Now in his fifth decade as a consummate entertainer, Loggins remains a musical chameleon whose songwriting chops, instrumental skills, vocal range, and intuition have afforded him more bites at the apple his contemporaries. The guy has nothing left to prove, yet the Santa Barbara soft-rocker keeps swaggering through the swinging saloon doors of public consciousness every couple years with that confident “Look what I did” twinkle in his eyes. As ever, it behooves listeners to lend the Caddyshack crooner’s new material an ear.
Following a brief intermission, Kenny kicked off his Kent headlining set with the acoustic gems “Danny’s Song” and “Return to Pooh Corner.” Loggins prefaced each by explaining how—or why—he wrote them: The latter number saw the young artist clash with Disney lawyers in 1970 over his usage of the A.A. Milne bear in song (Fortunately, he was dating the daughter of a Disney executive at the time). Both sounded sweet in stripped-down, “unplugged” format, with Bernard supplementing Loggins’ acoustic guitar with his own and Von Schroeck chiming in on background vocals. Kenny deliberately left some the “count all the bees in the hive / chase all the clouds from the sky” lines for the audience, who took up the slack willingly.
The shuffling, pseudo-samba “Wait a Little While” dipped back to 1978’s Nightwatch. It also featured acoustic guitars—but Bernard indulged in some funky finger-style and artificial harmonics as Loggins ignited his signature falsetto. Introducing “This Is It,” Loggins recalled how he and co-writer Michael McDonald avoided one another after topping the charts together with “What a Fool Believes,” dreading a sophomore slump. Loggins suggested they overcome their anxiety by just writing some throwaway “piece of shit”—which turned out to be another Grammy-winner (dedicated to Loggins’ father, who was forced to confront his mortality pre-surgery). The band rendered the “Redwoods” version of the tune (a la Loggins’s 1993 live album), substituting the original’s keyboards with gritty guitars and a funky bass line. Bernard and Brechtlein fielded McDonald’s husky vocals, augmenting Kenny’s cascading lead.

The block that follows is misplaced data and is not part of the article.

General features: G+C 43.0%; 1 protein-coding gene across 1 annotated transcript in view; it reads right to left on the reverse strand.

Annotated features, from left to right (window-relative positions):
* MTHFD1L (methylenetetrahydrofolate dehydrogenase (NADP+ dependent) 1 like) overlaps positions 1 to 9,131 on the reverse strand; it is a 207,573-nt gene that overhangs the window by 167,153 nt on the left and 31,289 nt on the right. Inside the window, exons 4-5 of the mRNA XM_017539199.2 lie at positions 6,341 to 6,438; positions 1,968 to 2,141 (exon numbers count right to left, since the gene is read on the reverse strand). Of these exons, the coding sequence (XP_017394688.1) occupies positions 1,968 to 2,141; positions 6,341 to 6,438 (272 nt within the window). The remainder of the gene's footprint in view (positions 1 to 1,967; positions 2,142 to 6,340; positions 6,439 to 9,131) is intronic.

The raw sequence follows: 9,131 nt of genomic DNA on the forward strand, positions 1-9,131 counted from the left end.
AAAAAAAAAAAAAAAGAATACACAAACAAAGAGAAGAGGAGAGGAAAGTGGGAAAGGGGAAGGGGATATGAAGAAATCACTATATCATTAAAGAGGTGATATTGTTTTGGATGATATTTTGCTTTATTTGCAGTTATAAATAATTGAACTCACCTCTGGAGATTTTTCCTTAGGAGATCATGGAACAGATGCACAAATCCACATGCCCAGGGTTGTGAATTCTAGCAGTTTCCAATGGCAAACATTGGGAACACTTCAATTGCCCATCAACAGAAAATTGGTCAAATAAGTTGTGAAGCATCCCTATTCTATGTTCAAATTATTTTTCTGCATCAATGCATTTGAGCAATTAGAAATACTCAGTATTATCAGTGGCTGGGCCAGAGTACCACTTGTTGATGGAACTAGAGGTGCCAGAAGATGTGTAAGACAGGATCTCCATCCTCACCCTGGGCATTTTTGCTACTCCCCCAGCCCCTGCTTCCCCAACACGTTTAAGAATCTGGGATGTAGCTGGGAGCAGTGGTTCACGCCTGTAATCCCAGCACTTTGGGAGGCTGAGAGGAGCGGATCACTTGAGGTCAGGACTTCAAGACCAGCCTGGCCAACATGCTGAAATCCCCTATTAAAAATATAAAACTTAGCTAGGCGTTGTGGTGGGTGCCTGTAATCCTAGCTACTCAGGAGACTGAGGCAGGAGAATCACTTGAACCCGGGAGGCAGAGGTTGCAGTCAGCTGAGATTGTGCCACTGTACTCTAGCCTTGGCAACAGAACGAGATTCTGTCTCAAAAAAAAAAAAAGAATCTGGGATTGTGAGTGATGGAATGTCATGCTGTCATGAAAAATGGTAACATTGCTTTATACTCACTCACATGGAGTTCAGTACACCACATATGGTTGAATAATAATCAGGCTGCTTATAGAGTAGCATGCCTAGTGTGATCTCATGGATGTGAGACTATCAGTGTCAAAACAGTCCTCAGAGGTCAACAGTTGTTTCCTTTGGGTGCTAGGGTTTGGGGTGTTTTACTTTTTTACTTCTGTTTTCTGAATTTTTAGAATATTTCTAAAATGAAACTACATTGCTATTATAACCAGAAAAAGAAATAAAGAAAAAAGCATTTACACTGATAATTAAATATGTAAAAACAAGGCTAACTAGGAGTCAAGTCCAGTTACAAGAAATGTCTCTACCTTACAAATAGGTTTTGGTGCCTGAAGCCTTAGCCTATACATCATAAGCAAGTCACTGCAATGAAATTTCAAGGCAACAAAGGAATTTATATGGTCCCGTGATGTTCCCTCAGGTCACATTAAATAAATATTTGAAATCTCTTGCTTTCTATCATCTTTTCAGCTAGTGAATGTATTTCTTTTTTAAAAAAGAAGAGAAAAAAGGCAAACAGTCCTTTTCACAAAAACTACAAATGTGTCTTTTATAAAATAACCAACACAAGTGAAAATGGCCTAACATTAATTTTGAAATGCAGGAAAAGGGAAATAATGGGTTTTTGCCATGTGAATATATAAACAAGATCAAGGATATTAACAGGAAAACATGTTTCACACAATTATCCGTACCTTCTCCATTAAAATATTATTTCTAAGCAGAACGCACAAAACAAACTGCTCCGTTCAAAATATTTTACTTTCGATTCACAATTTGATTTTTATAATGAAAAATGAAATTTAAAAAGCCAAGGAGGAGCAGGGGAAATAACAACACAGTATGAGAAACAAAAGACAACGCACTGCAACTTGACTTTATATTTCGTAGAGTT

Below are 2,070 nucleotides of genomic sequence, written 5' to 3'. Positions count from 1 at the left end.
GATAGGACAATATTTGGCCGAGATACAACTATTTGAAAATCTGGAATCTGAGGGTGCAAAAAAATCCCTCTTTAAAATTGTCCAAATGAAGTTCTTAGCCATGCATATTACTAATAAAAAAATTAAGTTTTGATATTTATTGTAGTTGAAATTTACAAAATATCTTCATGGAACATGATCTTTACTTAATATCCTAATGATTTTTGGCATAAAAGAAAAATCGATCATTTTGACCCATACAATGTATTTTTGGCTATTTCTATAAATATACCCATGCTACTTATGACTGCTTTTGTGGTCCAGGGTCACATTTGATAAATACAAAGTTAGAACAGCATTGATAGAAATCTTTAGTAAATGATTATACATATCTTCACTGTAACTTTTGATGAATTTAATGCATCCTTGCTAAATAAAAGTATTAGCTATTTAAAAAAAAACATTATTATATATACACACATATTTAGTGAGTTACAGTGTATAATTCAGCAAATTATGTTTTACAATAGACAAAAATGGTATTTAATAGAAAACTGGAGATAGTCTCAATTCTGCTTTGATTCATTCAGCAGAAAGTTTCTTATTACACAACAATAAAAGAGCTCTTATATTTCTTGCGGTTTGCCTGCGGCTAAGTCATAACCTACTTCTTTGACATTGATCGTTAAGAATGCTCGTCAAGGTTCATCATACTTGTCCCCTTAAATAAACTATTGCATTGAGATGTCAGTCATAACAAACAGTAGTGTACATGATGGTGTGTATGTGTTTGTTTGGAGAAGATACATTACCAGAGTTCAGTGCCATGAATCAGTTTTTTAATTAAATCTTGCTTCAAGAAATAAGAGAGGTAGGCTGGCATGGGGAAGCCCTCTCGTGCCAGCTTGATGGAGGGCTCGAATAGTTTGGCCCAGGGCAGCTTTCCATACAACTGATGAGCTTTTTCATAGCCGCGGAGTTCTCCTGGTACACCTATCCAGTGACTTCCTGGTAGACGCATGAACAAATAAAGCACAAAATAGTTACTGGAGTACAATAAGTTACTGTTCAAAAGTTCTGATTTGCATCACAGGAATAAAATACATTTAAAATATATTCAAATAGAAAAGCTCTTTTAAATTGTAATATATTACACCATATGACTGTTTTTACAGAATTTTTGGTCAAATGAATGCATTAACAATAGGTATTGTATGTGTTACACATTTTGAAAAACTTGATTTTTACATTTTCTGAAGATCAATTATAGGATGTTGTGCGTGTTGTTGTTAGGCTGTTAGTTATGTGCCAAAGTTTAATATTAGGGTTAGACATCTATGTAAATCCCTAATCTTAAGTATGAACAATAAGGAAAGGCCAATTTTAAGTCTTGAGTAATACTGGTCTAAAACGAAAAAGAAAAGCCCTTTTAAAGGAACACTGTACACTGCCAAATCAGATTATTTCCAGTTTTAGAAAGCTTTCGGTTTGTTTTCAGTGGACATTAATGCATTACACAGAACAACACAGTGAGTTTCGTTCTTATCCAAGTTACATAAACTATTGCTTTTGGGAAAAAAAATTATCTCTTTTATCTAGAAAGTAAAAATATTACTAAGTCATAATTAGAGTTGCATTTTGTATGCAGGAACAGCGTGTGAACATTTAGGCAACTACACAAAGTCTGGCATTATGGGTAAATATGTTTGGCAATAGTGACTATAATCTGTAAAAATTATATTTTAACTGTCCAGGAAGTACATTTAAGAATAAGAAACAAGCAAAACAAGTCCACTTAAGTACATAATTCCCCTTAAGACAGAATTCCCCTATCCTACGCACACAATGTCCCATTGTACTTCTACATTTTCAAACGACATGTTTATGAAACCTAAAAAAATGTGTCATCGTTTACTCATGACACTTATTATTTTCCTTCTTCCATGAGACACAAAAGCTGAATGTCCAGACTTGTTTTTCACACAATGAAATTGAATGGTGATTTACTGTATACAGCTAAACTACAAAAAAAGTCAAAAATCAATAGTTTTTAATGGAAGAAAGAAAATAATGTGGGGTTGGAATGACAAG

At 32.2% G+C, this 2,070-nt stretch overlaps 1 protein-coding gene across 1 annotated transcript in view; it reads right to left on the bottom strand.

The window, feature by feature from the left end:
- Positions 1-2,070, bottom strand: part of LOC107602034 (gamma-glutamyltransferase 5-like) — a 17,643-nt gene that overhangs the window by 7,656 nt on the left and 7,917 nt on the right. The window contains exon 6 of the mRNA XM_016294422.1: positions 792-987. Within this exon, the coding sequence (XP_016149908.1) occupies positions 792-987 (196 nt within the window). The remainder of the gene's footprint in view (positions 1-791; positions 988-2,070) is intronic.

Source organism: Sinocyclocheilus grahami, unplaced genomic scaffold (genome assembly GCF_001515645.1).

Watch Blue Sky Riders perform “Feelin’ Brave” at SXSW 2013:
Loggins dusted off the dog-centric “Moose ‘n’ Me” from his 2009 children’s project, All Join In, and got the Kent constituency barking and singing along. He spoke of enjoining Stevie Nicks to duet with him on 1978’s “Whenever I Call You Friend” after he provided tour support for Fleetwood Mac’s Rumours tour—but it was Middleman who strode back onstage to tackle the Bella Donna’s high notes. “Angry Eyes” dipped into the Loggins / Messina catalog for some of the evening’s most spellbinding guitar work, courtesy Bernard. Von Schroeck thumped his five-string to Brechtlein’s strident rhythm—which was punctuated by cowbell during a protracted jam section.
Kenny went guitar-less on a passionate “Celebrate Me Home,” bringing down the house by wandering out into it with his wireless microphone. Fans broke out cameras and cell phones to steal shots as Loggins marched methodically up down an aisle and into a middle row, where he perched himself on someone’s seat and scatted through the gospel-tinged refrain. Returning to his cohorts onstage under the hazy, pastel lights (mounted on faux pillars), the star revisited 1991’s eco-conscious Leap of Faith with “Conviction of The Heart,” welcoming back both Middleman and Burr for the anthemic chorus.
Loggins could have stopped there and sent fans home happy, but he returned with his ensemble for a movie medley encore (“Danger Zone,” “Playing with the Boys,” “Footloose”) that finally got the boomer-dominated crowd on its feet.
It was a remarkable show by any measure, and more so when one considers how faithful Loggins’s four-man rock band recreations were to his highly-nuanced, meticulously-layered studio versions (particularly the synth-laden keyboard ‘80s hits). The multiplatinum musician may be in his ‘60s, but he hasn’t lost any depth, control, or lungpower. And his James Taylor-esque acoustic guitar flourishes still beguile, warming souls and planting that ol’ familiar lump in the throat.
By all means, Loggins disciples should pick up the Blue Sky Riders disc and pencil in the date when he brings his new friends to town. If you dig Loggins / Messina, Lonestar, Rascal Flatts, or Dixie Chicks, you’ll certainly delight in Kenny’s latest brew.
Twitter @blueskyriders @kennyloggins @gmiddleman @garyburr @sjbguitar